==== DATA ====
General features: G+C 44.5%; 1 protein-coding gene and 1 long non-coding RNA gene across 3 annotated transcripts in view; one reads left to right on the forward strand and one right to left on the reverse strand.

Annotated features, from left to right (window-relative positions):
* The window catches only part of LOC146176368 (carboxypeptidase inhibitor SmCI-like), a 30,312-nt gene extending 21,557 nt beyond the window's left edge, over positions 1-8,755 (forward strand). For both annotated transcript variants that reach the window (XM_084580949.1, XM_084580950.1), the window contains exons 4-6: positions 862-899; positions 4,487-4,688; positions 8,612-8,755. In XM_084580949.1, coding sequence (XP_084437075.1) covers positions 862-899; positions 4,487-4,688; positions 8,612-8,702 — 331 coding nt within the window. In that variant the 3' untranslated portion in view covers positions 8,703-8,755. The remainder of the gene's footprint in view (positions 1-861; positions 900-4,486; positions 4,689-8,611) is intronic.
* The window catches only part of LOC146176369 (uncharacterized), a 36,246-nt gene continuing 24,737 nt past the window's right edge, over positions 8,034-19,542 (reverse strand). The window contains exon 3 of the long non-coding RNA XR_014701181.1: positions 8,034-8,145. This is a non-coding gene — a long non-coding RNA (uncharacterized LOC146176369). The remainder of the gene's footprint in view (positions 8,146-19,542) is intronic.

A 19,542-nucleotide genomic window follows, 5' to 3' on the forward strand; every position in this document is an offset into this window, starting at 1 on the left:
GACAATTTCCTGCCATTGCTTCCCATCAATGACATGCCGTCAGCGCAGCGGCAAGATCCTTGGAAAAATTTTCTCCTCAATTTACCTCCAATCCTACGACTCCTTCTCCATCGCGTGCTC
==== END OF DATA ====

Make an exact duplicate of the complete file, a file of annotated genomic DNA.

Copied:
General features: G+C 44.5%; 1 protein-coding gene and 1 long non-coding RNA gene across 3 annotated transcripts in view; one reads left to right on the forward strand and one right to left on the reverse strand.

Annotated features, from left to right (window-relative positions):
* The window catches only part of LOC146176368 (carboxypeptidase inhibitor SmCI-like), a 30,312-nt gene extending 21,557 nt beyond the window's left edge, over positions 1-8,755 (forward strand). For both annotated transcript variants that reach the window (XM_084580949.1, XM_084580950.1), the window contains exons 4-6: positions 862-899; positions 4,487-4,688; positions 8,612-8,755. In XM_084580949.1, coding sequence (XP_084437075.1) covers positions 862-899; positions 4,487-4,688; positions 8,612-8,702 — 331 coding nt within the window. In that variant the 3' untranslated portion in view covers positions 8,703-8,755. The remainder of the gene's footprint in view (positions 1-861; positions 900-4,486; positions 4,689-8,611) is intronic.
* The window catches only part of LOC146176369 (uncharacterized), a 36,246-nt gene continuing 24,737 nt past the window's right edge, over positions 8,034-19,542 (reverse strand). The window contains exon 3 of the long non-coding RNA XR_014701181.1: positions 8,034-8,145. This is a non-coding gene — a long non-coding RNA (uncharacterized LOC146176369). The remainder of the gene's footprint in view (positions 8,146-19,542) is intronic.

A 19,542-nucleotide genomic window follows, 5' to 3' on the forward strand; every position in this document is an offset into this window, starting at 1 on the left:
GACAATTTCCTGCCATTGCTTCCCATCAATGACATGCCGTCAGCGCAGCGGCAAGATCCTTGGAAAAATTTTCTCCTCAATTTACCTCCAATCCTACGACTCCTTCTCCATCGCGTGCTC